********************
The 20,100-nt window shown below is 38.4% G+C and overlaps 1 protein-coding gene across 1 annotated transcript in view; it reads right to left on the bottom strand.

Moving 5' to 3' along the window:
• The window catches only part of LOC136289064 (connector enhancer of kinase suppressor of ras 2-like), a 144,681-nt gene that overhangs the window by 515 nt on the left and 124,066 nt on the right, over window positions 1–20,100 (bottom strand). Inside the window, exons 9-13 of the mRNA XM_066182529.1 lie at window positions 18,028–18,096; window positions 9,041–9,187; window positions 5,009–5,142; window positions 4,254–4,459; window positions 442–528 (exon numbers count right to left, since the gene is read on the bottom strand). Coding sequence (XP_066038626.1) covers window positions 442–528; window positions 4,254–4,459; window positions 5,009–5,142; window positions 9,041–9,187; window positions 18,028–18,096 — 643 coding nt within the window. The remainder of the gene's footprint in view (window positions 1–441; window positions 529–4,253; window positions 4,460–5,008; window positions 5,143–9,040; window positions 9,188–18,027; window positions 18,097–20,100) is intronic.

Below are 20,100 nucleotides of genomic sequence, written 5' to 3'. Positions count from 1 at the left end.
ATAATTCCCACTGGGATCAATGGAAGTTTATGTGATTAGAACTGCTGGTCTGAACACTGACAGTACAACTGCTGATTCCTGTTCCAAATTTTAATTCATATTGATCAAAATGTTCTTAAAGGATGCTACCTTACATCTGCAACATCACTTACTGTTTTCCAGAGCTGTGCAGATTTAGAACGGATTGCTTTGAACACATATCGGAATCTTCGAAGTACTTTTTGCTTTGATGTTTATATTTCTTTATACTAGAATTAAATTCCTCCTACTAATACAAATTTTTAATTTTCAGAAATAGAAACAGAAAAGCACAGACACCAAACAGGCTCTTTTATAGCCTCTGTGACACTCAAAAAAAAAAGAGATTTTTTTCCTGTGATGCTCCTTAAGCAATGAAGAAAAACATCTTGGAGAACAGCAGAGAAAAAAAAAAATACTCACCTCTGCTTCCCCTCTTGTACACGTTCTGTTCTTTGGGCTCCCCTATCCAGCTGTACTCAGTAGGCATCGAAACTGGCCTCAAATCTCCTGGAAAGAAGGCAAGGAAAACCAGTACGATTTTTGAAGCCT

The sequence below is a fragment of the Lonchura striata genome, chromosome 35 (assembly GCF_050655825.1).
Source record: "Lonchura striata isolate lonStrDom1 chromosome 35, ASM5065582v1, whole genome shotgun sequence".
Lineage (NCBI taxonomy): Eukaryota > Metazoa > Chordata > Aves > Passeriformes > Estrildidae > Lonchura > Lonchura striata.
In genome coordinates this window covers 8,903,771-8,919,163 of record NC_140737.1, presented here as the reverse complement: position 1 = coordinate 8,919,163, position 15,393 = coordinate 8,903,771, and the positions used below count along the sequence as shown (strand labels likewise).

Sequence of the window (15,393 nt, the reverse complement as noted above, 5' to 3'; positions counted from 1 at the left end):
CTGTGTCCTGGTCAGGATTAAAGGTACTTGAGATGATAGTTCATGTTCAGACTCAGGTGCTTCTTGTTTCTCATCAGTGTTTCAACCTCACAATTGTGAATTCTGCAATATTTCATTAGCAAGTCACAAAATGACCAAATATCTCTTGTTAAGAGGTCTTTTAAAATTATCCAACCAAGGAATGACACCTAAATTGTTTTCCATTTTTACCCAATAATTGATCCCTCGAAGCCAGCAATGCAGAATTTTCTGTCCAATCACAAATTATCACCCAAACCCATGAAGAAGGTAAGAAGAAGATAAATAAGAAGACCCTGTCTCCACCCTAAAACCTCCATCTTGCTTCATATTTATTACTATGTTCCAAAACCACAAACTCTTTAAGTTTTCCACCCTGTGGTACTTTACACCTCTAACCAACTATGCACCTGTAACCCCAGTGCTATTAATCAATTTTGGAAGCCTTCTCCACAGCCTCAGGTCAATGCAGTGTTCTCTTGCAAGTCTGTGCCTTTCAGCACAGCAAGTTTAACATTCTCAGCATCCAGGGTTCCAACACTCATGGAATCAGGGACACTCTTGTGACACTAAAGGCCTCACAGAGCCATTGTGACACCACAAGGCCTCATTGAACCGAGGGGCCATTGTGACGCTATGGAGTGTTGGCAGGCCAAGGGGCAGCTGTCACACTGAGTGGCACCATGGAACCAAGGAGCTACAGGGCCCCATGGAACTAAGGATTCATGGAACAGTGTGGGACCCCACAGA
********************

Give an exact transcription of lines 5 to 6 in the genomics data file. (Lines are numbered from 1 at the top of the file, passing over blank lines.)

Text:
ATAATTCCCACTGGGATCAATGGAAGTTTATGTGATTAGAACTGCTGGTCTGAACACTGACAGTACAACTGCTGATTCCTGTTCCAAATTTTAATTCATATTGATCAAAATGTTCTTAAAGGATGCTACCTTACATCTGCAACATCACTTACTGTTTTCCAGAGCTGTGCAGATTTAGAACGGATTGCTTTGAACACATATCGGAATCTTCGAAGTACTTTTTGCTTTGATGTTTATATTTCTTTATACTAGAATTAAATTCCTCCTACTAATACAAATTTTTAATTTTCAGAAATAGAAACAGAAAAGCACAGACACCAAACAGGCTCTTTTATAGCCTCTGTGACACTCAAAAAAAAAAGAGATTTTTTTCCTGTGATGCTCCTTAAGCAATGAAGAAAAACATCTTGGAGAACAGCAGAGAAAAAAAAAAATACTCACCTCTGCTTCCCCTCTTGTACACGTTCTGTTCTTTGGGCTCCCCTATCCAGCTGTACTCAGTAGGCATCGAAACTGGCCTCAAATCTCCTGGAAAGAAGGCAAGGAAAACCAGTACGATTTTTGAAGCCT

The sequence below is a fragment of the Lonchura striata genome, chromosome 35 (assembly GCF_050655825.1).